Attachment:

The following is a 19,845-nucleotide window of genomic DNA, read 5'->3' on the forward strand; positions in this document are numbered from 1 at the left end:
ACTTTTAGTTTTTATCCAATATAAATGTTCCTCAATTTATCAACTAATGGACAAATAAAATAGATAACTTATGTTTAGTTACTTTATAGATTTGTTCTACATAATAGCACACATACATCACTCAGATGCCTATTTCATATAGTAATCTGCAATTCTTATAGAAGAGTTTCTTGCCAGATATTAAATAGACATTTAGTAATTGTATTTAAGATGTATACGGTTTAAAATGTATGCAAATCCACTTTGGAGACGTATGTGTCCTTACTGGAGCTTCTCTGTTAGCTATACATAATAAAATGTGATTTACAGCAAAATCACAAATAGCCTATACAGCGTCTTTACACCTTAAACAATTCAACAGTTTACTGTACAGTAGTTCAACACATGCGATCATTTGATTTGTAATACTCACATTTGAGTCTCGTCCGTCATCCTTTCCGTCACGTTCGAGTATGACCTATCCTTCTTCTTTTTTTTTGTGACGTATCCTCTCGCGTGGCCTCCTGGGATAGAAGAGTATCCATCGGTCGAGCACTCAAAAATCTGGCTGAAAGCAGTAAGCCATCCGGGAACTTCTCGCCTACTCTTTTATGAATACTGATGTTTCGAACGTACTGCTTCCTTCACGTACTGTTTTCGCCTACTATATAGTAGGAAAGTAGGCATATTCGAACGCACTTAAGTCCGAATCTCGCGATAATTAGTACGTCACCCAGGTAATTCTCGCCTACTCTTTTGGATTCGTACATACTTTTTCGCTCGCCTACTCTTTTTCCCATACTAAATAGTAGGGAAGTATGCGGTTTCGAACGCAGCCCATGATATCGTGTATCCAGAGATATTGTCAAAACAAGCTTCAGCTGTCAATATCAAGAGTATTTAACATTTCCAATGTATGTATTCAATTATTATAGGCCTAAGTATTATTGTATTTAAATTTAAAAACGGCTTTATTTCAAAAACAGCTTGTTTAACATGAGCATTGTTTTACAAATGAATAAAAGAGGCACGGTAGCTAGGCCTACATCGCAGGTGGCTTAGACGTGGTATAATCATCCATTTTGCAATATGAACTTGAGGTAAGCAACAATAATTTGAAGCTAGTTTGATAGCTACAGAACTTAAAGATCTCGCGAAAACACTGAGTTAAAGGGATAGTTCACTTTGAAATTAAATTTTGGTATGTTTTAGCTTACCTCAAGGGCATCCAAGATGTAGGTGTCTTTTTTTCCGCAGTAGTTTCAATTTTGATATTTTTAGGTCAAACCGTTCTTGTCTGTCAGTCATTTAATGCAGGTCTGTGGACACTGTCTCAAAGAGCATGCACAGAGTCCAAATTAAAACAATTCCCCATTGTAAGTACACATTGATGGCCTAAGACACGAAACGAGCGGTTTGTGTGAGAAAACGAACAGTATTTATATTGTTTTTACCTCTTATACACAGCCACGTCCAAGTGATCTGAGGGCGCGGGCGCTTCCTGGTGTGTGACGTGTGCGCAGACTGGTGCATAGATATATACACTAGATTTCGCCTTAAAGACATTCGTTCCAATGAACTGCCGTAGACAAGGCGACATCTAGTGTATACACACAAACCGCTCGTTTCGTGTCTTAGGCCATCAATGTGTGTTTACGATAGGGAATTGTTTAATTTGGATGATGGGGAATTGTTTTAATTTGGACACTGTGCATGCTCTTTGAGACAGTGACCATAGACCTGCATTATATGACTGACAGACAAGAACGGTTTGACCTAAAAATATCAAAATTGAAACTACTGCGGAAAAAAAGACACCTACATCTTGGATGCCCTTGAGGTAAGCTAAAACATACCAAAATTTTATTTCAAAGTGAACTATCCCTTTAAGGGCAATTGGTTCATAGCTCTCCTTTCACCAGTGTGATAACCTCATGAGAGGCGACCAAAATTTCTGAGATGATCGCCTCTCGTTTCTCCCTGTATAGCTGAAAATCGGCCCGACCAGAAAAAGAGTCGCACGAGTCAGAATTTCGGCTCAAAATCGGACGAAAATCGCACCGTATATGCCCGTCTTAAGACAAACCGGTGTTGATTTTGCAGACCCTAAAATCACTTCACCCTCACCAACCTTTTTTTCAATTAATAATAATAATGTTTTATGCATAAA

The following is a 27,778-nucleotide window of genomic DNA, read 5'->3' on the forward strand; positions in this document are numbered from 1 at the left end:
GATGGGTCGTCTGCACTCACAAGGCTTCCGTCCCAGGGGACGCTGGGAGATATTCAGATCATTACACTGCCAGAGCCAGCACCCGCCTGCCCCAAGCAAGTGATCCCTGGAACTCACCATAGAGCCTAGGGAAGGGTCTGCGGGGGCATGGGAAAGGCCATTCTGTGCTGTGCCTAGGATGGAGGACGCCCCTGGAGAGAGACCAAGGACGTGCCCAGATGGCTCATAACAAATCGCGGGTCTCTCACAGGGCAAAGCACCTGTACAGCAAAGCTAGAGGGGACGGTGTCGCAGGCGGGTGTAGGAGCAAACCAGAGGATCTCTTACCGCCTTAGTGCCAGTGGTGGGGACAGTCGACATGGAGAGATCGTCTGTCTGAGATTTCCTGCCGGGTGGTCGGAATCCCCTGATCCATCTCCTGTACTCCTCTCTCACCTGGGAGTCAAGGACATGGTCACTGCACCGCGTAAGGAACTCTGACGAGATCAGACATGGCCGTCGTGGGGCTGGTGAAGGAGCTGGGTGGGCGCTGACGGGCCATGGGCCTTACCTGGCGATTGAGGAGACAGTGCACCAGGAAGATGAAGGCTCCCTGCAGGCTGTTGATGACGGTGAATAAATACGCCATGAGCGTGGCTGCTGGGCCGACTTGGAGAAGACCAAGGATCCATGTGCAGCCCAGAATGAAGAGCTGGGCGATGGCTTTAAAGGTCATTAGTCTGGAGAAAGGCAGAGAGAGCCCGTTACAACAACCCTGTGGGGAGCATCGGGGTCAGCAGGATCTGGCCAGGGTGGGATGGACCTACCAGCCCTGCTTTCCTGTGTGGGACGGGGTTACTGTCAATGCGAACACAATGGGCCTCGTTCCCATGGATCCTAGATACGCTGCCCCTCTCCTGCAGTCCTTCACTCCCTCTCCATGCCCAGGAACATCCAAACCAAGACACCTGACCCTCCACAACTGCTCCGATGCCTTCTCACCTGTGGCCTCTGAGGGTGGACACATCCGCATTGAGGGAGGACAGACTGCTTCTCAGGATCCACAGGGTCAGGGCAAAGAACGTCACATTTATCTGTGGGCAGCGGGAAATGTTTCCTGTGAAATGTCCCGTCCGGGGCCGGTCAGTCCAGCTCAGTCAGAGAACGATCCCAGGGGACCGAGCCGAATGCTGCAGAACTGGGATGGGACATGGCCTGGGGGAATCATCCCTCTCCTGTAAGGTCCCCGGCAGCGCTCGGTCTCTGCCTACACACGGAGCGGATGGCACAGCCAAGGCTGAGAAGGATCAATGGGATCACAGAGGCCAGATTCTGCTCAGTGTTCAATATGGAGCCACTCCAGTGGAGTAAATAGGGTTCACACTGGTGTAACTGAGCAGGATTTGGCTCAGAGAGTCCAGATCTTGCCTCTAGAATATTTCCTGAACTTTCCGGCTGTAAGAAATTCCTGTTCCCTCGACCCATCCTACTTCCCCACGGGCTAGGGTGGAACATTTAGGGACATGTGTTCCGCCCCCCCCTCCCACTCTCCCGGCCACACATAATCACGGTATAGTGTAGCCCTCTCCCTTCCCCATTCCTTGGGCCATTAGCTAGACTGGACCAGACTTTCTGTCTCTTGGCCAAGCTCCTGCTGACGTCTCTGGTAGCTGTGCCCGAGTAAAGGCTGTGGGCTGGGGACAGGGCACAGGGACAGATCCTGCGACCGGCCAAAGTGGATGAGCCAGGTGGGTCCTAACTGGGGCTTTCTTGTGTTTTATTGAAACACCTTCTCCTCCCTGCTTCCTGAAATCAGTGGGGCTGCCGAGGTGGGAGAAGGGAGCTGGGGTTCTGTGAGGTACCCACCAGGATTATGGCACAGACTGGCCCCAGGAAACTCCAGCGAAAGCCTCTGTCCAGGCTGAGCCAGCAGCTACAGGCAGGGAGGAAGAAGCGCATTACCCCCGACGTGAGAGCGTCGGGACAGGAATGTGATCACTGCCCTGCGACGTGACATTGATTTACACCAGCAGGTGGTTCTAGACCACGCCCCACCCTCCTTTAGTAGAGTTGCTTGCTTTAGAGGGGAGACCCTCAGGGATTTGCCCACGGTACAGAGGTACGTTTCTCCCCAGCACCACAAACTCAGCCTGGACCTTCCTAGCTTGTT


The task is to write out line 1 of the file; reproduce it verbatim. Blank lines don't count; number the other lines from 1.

The following is a 19,845-nucleotide window of genomic DNA, read 5'->3' on the forward strand; positions in this document are numbered from 1 at the left end: